4th Sunday after the Epiphany

4th Sunday after the Epiphany

January 28, 2018

Mark 1:21-28

“Who’s In Charge Here?”

Grace, mercy, and peace be unto you all in the name of God our Father and our Lord and Savior Jesus Christ. The text that engages us today is the Gospel lesson previously read from Mark chapter 1.

My dear friends in Christ Jesus,

 

The phone rang on a Monday morning just like it does a dozen times or so every day. It was our oldest daughter Emily – at the time still in high school – and it was obvious that she was shaken up. “Dad,” she said, “one of my friends died in a fire last night.” I called the high school and they confirmed my fears; one of the students – 4 people in a family of 6 – had perished in an early-morning house fire. I immediately drove to the local school. What I encountered was overwhelming grief; kids crying and hugging each other in the hallways, teachers wandered around trying to help the best they could amid their own sorrow. I looked for someone in charge so that I and the other area clergy could help, but no one seemed to be in charge other than the monumental sense of sadness. I did the best I could talking with students. By lunch the school was mostly an empty shell. Grief had overcome the day; everyone had given up and gone home.

When something tragic like this happens, we often wonder who is in charge here. Not always literally, but figuratively…spiritually. Is evil stronger than good? Doesn’t God have the power – the authority – to stop these tragedies? What kind of evil causes 13 children to eat only one rationed meal a day and shower just once a year while being beaten, choked and shackled to their beds? How does that happen? The confusion and pain leaves us with more anger and anxiety than answers. When life begins to crumble or implode around or because of your family, friends, job, finances and so many others, we are left picking up pieces and wondering who really has authority here.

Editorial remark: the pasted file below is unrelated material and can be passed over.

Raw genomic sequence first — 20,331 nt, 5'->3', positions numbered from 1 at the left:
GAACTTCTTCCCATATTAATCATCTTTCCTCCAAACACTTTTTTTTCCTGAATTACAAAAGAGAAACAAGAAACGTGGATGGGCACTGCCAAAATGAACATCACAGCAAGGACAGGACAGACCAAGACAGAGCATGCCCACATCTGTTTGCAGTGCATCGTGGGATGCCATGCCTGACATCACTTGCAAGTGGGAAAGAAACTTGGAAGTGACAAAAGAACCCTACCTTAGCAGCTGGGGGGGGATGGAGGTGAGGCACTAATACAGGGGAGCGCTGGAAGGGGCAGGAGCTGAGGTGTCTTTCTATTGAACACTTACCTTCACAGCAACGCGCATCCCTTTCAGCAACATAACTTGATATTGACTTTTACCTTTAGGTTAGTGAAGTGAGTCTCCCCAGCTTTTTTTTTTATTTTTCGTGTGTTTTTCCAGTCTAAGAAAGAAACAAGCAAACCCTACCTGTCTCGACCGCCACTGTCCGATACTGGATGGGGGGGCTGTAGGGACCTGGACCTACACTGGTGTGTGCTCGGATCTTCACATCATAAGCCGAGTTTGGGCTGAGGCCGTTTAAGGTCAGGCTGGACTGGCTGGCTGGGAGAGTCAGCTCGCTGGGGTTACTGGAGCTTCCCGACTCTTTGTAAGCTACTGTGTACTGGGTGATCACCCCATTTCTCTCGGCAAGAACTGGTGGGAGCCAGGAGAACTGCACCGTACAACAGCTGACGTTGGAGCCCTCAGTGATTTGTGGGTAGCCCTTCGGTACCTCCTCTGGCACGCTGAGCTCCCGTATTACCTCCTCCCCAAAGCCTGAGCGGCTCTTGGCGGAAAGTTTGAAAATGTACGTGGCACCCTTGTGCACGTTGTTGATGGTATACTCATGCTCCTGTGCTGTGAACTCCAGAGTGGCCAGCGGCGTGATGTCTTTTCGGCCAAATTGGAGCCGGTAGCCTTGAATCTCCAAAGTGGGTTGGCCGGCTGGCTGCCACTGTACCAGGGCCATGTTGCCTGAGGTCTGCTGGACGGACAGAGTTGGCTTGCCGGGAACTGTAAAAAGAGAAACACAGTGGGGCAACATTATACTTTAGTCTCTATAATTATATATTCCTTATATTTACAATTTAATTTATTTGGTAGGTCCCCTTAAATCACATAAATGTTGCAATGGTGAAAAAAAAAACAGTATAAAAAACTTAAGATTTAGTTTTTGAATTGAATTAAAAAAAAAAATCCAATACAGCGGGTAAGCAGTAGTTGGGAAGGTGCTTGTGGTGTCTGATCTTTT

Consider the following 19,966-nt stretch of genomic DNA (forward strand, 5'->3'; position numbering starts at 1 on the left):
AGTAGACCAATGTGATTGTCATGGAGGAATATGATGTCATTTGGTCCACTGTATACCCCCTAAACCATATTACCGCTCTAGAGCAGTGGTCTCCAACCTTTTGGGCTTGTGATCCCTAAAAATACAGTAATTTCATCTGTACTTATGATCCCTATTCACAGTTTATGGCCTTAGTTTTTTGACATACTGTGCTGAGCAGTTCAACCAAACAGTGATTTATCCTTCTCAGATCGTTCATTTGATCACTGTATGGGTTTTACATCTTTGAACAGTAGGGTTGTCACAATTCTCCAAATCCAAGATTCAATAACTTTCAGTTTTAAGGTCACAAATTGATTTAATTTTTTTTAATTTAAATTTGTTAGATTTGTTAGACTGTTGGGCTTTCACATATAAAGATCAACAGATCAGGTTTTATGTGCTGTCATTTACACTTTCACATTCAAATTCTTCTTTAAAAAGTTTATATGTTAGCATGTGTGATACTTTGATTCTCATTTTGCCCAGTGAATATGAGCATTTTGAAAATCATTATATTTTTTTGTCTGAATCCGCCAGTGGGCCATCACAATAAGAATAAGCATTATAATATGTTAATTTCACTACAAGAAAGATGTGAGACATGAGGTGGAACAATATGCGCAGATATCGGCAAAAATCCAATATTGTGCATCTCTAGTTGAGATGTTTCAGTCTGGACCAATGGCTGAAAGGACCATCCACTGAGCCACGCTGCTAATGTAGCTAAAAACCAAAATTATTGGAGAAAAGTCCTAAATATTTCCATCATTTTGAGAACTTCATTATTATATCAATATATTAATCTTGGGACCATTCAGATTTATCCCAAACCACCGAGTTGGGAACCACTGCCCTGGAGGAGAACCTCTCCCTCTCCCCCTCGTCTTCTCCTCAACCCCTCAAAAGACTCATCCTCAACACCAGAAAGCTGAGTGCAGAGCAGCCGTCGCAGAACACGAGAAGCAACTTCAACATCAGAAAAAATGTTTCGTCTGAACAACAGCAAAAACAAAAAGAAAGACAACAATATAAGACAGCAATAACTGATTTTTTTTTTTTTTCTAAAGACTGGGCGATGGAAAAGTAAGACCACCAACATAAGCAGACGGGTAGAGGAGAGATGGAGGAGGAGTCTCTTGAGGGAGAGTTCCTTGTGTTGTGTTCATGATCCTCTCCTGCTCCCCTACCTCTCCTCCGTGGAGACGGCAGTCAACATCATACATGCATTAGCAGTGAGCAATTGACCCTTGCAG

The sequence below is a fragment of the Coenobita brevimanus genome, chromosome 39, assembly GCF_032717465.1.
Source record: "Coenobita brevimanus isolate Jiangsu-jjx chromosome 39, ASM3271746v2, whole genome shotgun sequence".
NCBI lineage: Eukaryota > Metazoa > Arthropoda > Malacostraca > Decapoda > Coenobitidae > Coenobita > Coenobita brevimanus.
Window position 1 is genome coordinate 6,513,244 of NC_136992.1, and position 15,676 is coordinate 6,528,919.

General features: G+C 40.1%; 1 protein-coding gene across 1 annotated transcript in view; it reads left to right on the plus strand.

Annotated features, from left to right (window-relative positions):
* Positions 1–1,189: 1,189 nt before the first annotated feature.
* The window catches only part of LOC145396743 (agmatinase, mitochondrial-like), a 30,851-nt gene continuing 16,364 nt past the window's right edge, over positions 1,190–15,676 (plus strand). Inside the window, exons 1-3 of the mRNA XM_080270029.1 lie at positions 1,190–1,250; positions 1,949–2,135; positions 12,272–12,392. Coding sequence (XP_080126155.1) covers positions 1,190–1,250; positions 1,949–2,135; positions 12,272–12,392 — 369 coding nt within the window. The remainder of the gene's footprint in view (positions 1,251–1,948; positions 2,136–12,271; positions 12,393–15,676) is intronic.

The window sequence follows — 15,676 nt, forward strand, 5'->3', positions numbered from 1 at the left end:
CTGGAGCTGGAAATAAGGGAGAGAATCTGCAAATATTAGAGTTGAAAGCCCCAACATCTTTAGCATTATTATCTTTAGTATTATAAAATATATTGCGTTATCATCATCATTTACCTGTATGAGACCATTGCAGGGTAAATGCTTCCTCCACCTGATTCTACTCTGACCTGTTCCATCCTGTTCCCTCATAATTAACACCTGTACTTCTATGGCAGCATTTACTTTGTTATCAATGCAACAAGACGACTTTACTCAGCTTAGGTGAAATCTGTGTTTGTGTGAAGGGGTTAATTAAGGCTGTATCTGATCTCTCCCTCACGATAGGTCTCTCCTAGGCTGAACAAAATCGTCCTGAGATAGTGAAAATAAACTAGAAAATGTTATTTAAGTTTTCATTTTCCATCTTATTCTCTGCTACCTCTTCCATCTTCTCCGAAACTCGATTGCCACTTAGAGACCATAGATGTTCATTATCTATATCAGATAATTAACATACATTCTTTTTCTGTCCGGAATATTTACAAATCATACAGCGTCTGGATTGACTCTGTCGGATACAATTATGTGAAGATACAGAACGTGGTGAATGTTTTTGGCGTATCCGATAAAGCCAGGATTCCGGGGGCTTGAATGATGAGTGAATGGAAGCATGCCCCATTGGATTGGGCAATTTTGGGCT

Jesus has authority. Like other good authority figures, Jesus didn’t seek authority; authority was given to him (Matthew 28:18). In today’s Gospel reading, Jesus showed the world his authority; he proves his authority through word and deed. He is ultimately and ALWAYS in charge.

The synagogue was the ideal place for the true authoritative Word, Jesus, to reveal himself with authority for God’s people.  Previously the people of God had been mislead; the religious leaders in authority had abused the flock and abandoned God spiritually in favor of their lists of “do and do nots” for the people. Jesus enters the synagogue to teach with authority and then display that very same authority.

A man in the synagogue who was possessed by an unclean or evil spirit cried out, ‘What do you want with us, Jesus of Nazareth? Have you come to destroy us? I know who you are – the Holy One of God!’ Notice his words: “What do you want with us?” It’s like saying, “What are you doing here?” Obviously, the demon had quite enjoyed having the place to himself; just goes to show that evil can be at work even in God’s house. But Jesus wouldn’t allow it any longer. It was time for the demon to relinquish his authority and yield to the true authority.